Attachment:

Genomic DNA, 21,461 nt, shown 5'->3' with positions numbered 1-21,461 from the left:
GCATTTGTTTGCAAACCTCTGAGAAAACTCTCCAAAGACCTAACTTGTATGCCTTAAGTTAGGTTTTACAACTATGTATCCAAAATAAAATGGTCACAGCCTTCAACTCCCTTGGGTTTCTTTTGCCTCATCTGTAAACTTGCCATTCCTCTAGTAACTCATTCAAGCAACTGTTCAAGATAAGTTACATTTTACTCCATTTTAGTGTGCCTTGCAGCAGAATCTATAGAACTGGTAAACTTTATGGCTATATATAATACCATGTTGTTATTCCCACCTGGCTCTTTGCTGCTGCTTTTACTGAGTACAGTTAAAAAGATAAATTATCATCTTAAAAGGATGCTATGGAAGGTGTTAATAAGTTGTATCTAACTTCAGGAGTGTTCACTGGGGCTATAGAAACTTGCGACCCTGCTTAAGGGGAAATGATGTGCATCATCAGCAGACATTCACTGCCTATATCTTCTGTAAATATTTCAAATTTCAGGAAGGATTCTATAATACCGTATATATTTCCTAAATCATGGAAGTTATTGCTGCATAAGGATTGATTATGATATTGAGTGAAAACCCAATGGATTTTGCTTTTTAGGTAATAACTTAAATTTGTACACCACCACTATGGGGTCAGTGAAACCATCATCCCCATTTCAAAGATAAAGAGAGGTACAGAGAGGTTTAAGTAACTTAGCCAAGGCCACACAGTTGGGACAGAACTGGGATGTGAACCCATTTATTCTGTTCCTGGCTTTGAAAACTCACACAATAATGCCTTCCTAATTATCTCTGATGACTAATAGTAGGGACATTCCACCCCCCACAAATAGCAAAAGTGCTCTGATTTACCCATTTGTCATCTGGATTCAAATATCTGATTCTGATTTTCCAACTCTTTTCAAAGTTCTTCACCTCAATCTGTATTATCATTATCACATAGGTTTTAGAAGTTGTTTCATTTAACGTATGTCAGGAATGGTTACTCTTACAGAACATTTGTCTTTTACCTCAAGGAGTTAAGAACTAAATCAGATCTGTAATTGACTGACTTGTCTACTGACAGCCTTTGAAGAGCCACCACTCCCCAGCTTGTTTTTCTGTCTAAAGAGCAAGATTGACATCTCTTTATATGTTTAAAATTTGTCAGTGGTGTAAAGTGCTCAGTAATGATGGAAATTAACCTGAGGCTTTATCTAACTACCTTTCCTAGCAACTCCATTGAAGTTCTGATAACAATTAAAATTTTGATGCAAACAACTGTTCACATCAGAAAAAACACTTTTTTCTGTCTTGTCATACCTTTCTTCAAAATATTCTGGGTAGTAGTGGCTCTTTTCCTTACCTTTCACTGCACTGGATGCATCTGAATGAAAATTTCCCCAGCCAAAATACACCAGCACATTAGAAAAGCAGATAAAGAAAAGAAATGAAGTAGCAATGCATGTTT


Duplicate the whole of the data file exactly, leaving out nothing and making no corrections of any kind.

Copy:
Genomic DNA, 21,461 nt, shown 5'->3' with positions numbered 1-21,461 from the left:
GCATTTGTTTGCAAACCTCTGAGAAAACTCTCCAAAGACCTAACTTGTATGCCTTAAGTTAGGTTTTACAACTATGTATCCAAAATAAAATGGTCACAGCCTTCAACTCCCTTGGGTTTCTTTTGCCTCATCTGTAAACTTGCCATTCCTCTAGTAACTCATTCAAGCAACTGTTCAAGATAAGTTACATTTTACTCCATTTTAGTGTGCCTTGCAGCAGAATCTATAGAACTGGTAAACTTTATGGCTATATATAATACCATGTTGTTATTCCCACCTGGCTCTTTGCTGCTGCTTTTACTGAGTACAGTTAAAAAGATAAATTATCATCTTAAAAGGATGCTATGGAAGGTGTTAATAAGTTGTATCTAACTTCAGGAGTGTTCACTGGGGCTATAGAAACTTGCGACCCTGCTTAAGGGGAAATGATGTGCATCATCAGCAGACATTCACTGCCTATATCTTCTGTAAATATTTCAAATTTCAGGAAGGATTCTATAATACCGTATATATTTCCTAAATCATGGAAGTTATTGCTGCATAAGGATTGATTATGATATTGAGTGAAAACCCAATGGATTTTGCTTTTTAGGTAATAACTTAAATTTGTACACCACCACTATGGGGTCAGTGAAACCATCATCCCCATTTCAAAGATAAAGAGAGGTACAGAGAGGTTTAAGTAACTTAGCCAAGGCCACACAGTTGGGACAGAACTGGGATGTGAACCCATTTATTCTGTTCCTGGCTTTGAAAACTCACACAATAATGCCTTCCTAATTATCTCTGATGACTAATAGTAGGGACATTCCACCCCCCACAAATAGCAAAAGTGCTCTGATTTACCCATTTGTCATCTGGATTCAAATATCTGATTCTGATTTTCCAACTCTTTTCAAAGTTCTTCACCTCAATCTGTATTATCATTATCACATAGGTTTTAGAAGTTGTTTCATTTAACGTATGTCAGGAATGGTTACTCTTACAGAACATTTGTCTTTTACCTCAAGGAGTTAAGAACTAAATCAGATCTGTAATTGACTGACTTGTCTACTGACAGCCTTTGAAGAGCCACCACTCCCCAGCTTGTTTTTCTGTCTAAAGAGCAAGATTGACATCTCTTTATATGTTTAAAATTTGTCAGTGGTGTAAAGTGCTCAGTAATGATGGAAATTAACCTGAGGCTTTATCTAACTACCTTTCCTAGCAACTCCATTGAAGTTCTGATAACAATTAAAATTTTGATGCAAACAACTGTTCACATCAGAAAAAACACTTTTTTCTGTCTTGTCATACCTTTCTTCAAAATATTCTGGGTAGTAGTGGCTCTTTTCCTTACCTTTCACTGCACTGGATGCATCTGAATGAAAATTTCCCCAGCCAAAATACACCAGCACATTAGAAAAGCAGATAAAGAAAAGAAATGAAGTAGCAATGCATGTTT